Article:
Metal clusters are becoming profoundly useful in the health, energy, and environment sectors and are used in several products from fuel cells to effective medicines to molecular sensors. This unique functionality of clusters forms due to the variability in type and size.
Presently, researchers led by Professor Yuichi Negishi, of the Department of Applied Chemistry at Tokyo University of Science, add to this continuing story by illuminating the dynamics of the metal cluster, thiolate-protected gold-silver alloy, in solution; this helps in appreciating the geometry, stability, and tenability of these clusters for their applications.
Metal clusters form when a group of metal atoms come together to develop into clumps, anywhere between the size of a molecule and that of a bulk solid. Lately, these clusters have garnered much attention due to their diverse chemical capabilities that rely on their size and composition.
In contrast to the closed, set, and stable packing seen in bulk metal lattices, the geometry of these clusters, which normally manages their chemical reactivity too, is based on special atomic arrangements that decrease the energy. Moreover, their functionalities differ based on the number of basic atoms in the cluster.
As these micro-level factors rule the ultimate macro-level activity of the clusters, appreciating the cluster dynamics at the atomic scale is vital. Latest exploration in the area of such metal clusters has enabled the classification of these clumps as compounds of defined chemical compositions.
One such fascinating metal cluster with luminescence and catalytic properties is the thiolate-protected gold-silver alloy cluster. These metal clusters are formed when thiolate-protected individual silver and gold clusters are placed together in a solution. The individual pure clusters experience metal exchange, similar to a chemical "barter": a gold for a silver atom.
While the cluster-metal complex reaction (CMCR) technique is extensively used, the real dynamics of it and the energy incentive managing such processes are not comprehended. This became the seed of interest for Prof. Negishi's team, as they state, "the dynamic behavior of these clusters in solution must be taken into consideration to understand the origins of the catalytic activity and luminescence properties of gold-silver alloys clusters in addition to the geometric structure."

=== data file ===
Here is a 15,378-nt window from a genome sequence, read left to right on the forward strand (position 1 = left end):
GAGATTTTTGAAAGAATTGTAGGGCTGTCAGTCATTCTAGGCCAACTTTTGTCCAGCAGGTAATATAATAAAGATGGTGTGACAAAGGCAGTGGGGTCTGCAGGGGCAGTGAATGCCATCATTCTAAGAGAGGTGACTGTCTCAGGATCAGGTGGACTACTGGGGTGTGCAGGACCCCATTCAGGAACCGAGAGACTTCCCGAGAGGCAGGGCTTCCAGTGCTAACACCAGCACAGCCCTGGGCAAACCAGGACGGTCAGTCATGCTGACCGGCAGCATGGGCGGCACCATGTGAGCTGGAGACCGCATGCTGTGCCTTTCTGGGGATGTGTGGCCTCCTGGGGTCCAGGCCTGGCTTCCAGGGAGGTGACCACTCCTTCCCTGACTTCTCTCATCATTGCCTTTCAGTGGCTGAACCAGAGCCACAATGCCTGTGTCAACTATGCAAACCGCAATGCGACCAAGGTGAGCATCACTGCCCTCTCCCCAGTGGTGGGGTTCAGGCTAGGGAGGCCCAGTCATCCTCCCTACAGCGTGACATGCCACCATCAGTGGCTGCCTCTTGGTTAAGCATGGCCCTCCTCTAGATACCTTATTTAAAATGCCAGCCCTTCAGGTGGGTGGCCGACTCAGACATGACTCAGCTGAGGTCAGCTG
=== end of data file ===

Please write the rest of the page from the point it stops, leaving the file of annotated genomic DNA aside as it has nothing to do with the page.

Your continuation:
To understand the metal exchange behavior between the pure clusters after synthesis, the researchers came up with an experiment based on reverse-phase chromatography. They identified this arrangement because it distinguishes molecules based on electronic features, that is, whether the molecule is polar (with a concurrent positive and negative center) or non-polar (without charge separation).
Using this arrangement proved beneficial as the team stated that, in fact, the individual structural isomers (different geometrical and spatial distribution for a particular cluster) alter in solution even though the mass of the cluster stays unaffected. This showed that there was intra-cluster exchange of metal atoms, which altered the cluster’s electronic state even though the mass stayed unchanged. They also informed that after the synthesis, in the course of time, the concentration of various structural types of gold-silver alloys in the solution altered. This showed that there was also an inter-cluster metal exchange behind the scenes. Finally, the scientists also noticed that the inter-cluster metal exchange happens a lot more regularly after synthesis and in due course decelerates after standing for a long time. They assigned this to the variance in stability and energy among the diverse structures.
The metastable geometries formed initially likely convert to thermodynamically stable geometries through inter-cluster (and intra-cluster) metal exchange in solution.
Yuichi Negishi, Professor, Department of Applied Chemistry, Tokyo University of Science
The researchers proved their claims about the observed dynamics of the cluster metal complex reaction (CMCR) by conducting a comparative study with the alternate synthesis process. Since traditional procedures (Co-Reduction of Metal Ions) create alloys under extreme conditions, only the thermodynamically and energetically fortunate structures see the light of day. Therefore, largely stable structures are formed, showing that metal exchange is comparatively suppressed. This stood in opposition to the clusters produced by the CMCR where signatures for several species are observed at first. As time goes by, similar to all things in nature, the unstable species attempt to reorder arrange themselves into stable ones. They achieve this through metal exchange.
To encapsulate, Prof. Negishi states, "These results demonstrate that gold-silver alloy clusters have different geometric structures (and distributions) immediately after synthesis, depending on the synthesis method. Thereby, their dynamic behavior in solution also depends on the synthesis method."
The research of clusters with variable core sizes and compositions is stimulating as it offers thrilling opportunities to harness novel chemical and physical properties. However, that is not all. It also offers an insight into their structure-property interactions, more or less like peeking into the "social life" of atoms.